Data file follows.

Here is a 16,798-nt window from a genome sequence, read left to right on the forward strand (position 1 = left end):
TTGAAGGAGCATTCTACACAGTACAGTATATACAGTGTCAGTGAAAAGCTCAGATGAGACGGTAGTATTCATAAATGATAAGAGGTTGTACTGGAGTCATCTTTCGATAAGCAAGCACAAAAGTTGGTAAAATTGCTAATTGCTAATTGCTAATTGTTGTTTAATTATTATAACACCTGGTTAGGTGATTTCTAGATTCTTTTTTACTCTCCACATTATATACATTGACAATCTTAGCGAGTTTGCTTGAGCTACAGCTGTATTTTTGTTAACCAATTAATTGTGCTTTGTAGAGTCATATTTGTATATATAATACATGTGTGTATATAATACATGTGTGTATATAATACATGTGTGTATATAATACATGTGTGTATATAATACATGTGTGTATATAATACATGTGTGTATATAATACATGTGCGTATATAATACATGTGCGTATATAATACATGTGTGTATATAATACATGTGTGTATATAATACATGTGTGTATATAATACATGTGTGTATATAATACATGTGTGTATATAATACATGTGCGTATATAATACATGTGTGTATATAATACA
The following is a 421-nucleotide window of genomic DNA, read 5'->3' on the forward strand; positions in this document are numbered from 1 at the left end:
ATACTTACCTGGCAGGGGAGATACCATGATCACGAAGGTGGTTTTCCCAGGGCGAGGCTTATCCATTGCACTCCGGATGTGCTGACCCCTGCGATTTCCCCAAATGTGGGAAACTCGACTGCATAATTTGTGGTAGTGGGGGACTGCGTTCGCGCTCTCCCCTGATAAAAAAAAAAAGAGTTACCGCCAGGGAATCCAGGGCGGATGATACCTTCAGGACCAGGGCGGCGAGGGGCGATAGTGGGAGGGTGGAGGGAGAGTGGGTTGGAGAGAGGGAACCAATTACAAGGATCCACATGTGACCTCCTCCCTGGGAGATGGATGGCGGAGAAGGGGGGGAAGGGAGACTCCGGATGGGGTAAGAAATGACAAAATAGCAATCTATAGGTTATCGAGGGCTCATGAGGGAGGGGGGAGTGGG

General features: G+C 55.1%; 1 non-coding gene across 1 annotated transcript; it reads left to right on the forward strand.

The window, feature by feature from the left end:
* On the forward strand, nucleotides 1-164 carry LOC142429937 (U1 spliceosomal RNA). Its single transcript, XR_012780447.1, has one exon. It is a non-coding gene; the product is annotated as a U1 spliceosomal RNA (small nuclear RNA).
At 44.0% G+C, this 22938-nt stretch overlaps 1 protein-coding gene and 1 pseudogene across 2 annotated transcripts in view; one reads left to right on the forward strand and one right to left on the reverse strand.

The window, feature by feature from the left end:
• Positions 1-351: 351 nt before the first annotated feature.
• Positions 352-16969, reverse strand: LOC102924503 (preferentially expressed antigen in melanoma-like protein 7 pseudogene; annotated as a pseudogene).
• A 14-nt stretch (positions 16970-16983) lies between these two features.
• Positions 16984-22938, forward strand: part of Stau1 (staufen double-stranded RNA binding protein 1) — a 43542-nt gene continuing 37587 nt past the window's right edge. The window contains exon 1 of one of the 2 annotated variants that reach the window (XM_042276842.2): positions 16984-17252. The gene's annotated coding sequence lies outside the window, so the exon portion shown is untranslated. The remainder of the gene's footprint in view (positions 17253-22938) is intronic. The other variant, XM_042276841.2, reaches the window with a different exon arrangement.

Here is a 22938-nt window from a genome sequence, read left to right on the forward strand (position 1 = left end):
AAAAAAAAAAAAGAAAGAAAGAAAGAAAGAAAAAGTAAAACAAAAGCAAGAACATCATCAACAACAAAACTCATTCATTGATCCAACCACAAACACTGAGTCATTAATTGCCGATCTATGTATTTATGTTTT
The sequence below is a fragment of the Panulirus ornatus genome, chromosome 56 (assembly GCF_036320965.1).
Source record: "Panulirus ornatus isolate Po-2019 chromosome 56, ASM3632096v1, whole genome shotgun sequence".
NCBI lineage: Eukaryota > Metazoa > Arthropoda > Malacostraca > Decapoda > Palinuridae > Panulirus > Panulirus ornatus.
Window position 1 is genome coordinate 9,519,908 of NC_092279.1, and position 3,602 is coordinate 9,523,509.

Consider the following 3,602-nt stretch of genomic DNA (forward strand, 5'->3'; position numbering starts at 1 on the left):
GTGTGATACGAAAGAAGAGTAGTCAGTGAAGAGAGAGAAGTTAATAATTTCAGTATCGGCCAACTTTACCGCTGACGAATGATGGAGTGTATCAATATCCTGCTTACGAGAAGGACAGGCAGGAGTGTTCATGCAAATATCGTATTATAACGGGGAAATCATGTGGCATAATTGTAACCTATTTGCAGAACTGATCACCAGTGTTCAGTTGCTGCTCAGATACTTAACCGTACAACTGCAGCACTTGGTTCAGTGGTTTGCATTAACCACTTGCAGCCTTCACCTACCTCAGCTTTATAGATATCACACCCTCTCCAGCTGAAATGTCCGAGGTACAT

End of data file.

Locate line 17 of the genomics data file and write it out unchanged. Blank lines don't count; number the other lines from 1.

Source record: "Panulirus ornatus isolate Po-2019 chromosome 56, ASM3632096v1, whole genome shotgun sequence".